Returned to Stirling Street we find ourselves in the ever expanding territories of Strathclyde University, which adopted this name in 1964; Joan would have known it as the Glasgow and West of Scotland Royal Technical College. Originally centred on George Street, the institution expanded north and east to take in everything towards Cathedral Street including the infamous slum area of Rottenrow, (Rotten=rattan, old Scots for a rat) which also formerly was the location of Glasgow's maternity Hospital. Joan painted in Rottenrow which was part of her Townhead, but today it is decidedly city-centre and University territory, with student flats replacing the former crowded pre-industrial "lands" a few of which remained in the 1950s. North of Cathedral Street another cluster of colleges , recently amalgamated to form Glasgow Metropolitan College, partly blocked further expansion. But the former Collins Printing Works, still going strong in Eardley's time, closed down in the 1978 and became the Curran Building of the University. This was refaced in brick, with slit windows, and forms a striking if not entirely pleasing junction between St James Road and Cathedral Street.

Collins was at its height one of the largest printing and publishing firms in the world. Its owners were leading figures in Glasgow life and politics (William Collins was Provost 1877-80). The made their fortune (a portion of which was devoted to Temperance campaigning) in publishing bibles and diversified to diaries and general publishing. They were model employers, who built the Collins Institute (a social and health and welfare club for their employees) near to their works: this too has disappeared with the expansion of Strathclyde's campus. Around 1950 they employed 2500 people here, but it is unlikely that many of the highly paid printing workers employed by Collins actually lived in the crowded slums of Townhead.

Photo: former sun foundry. Further up we pass the partial remains of Blackie's Villafield Printworks. Blackie anticipated Collins by several decades, by moving his works to Bishopbriggs in 1930. Blackie's former works retains a link with printing as the location of the joint Glasgow and Strathclyde Universities' Design and Printworks. Beyond this we are near to where Eardley's studio once stood. But do not go looking for the building which housed it -or even its former site. St James Road used to join with Dobbies Loan on Parliamentary Road; before that now happens it truncates abruptly in a new street know as St Mungo's Avenue. Somewhere to the north of this, amongst the modern housing, is the site of the artist's former studio. Also on St Mungo's Avenue is the Martyrs Church, relocated here when the one to the east was demolished for the motorway. It hosts a monument to three Covenanting Martyrs of 1684, including one James Nisbet, although the original church was actually named after the Reformation Martyrs mentioned earlier, which is a little confusing.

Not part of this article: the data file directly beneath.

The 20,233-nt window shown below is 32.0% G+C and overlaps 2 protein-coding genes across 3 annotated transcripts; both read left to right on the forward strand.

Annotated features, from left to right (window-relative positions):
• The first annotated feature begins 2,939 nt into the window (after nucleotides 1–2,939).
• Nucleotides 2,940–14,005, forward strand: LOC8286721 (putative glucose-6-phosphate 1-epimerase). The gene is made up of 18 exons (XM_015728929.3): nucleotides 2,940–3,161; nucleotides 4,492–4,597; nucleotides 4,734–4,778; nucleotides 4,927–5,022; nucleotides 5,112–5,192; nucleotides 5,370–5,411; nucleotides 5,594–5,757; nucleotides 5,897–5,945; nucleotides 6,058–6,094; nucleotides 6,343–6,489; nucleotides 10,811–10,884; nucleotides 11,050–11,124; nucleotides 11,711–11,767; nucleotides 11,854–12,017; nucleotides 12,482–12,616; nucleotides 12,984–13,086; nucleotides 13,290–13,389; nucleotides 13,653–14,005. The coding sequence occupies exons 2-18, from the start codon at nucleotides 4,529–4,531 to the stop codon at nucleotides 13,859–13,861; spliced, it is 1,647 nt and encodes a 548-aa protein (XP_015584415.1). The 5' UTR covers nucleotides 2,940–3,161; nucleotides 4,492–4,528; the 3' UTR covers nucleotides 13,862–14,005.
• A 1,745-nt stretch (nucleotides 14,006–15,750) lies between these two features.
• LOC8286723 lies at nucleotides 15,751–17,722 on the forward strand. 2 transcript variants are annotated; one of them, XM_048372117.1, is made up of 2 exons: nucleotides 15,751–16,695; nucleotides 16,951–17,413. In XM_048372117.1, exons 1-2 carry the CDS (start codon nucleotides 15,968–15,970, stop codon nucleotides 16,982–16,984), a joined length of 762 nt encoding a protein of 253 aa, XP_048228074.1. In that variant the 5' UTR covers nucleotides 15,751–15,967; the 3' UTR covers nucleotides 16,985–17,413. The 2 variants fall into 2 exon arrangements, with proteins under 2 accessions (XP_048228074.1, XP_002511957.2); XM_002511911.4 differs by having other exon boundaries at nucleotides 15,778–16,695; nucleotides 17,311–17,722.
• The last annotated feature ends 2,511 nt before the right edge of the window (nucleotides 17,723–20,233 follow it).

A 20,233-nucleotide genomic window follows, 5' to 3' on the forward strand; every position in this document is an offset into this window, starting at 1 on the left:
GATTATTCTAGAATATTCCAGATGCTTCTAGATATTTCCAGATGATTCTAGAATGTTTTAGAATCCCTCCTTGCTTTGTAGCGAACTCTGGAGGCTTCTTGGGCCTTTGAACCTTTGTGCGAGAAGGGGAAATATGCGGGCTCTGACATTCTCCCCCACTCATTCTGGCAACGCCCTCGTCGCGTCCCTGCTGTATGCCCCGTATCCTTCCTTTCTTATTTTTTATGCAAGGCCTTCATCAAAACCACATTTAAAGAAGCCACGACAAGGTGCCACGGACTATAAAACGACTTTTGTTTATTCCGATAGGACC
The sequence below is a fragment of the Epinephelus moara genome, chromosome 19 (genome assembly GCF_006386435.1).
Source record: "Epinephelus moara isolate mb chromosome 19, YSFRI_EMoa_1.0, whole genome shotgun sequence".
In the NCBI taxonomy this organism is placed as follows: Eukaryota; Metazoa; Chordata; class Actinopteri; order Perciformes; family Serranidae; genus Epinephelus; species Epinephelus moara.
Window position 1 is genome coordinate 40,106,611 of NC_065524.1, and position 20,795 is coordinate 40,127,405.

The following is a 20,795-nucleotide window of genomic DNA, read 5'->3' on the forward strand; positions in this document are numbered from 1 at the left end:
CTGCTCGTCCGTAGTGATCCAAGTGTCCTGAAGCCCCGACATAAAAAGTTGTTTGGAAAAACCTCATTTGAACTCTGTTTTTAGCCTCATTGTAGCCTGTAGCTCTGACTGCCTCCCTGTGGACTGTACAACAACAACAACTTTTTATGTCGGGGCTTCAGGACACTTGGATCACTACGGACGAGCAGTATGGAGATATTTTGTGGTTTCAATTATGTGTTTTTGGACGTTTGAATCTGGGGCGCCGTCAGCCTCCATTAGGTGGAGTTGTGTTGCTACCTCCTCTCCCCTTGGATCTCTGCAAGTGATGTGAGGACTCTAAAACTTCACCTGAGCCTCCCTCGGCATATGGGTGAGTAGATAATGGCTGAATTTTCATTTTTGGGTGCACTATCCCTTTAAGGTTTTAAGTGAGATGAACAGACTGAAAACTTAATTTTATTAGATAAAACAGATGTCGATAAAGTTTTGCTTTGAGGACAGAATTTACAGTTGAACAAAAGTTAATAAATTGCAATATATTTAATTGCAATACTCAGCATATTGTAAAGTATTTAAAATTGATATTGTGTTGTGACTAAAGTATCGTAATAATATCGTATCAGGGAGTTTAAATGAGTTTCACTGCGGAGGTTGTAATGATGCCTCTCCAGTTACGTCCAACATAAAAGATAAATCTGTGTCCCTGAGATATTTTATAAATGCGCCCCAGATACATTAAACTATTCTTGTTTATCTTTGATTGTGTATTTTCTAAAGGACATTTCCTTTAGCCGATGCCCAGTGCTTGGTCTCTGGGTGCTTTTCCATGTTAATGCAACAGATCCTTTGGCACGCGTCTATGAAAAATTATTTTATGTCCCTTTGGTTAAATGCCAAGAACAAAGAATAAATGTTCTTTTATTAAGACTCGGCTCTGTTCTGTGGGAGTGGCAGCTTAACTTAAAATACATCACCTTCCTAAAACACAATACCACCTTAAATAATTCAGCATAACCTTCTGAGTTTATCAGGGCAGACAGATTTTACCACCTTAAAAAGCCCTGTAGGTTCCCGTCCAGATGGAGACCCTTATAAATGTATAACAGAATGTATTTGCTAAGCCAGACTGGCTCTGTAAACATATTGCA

Hemmed in by motorways, and sandwiched between two expanding Universities, Joan Eardley's Townhead has shrunk markedly from its former dimensions. What remains shows almost no physical resemblance to the place she knew and which inspired her art. The whole of the remaining Townhead has recently undergone a massive upgrading in the housing and public space realm. It remains, however, a world - or two worlds- way from the high-tech Universities and fashionable retail outlets which now partially surround it. But whilst no one would claim that this area is some urban Eden, I am sure that much of the community which Joan feared was being lost, has resurfaced in new forms in the Townhead that has replaced the one she knew. Would it not have been wonderful, and a testimony to the Townhead that was lost and to the artist herself, if some tribute to her work had been incorporated into the renovation of the area? Elsewhere we see examples of large scale public art enlivening urban space. Townhead's redevelopment has seen the creation of some interesting and imaginative public sculptures. Why not, then, Eardley's weans reproduced on the walls of the high rises? Or in the schools, or in the rather insipid little shopping mall? I am certain that Joan would really have appreciated that. Her work is all we have left of the Townhead half a century ago.

Ian R. Mitchell, 2010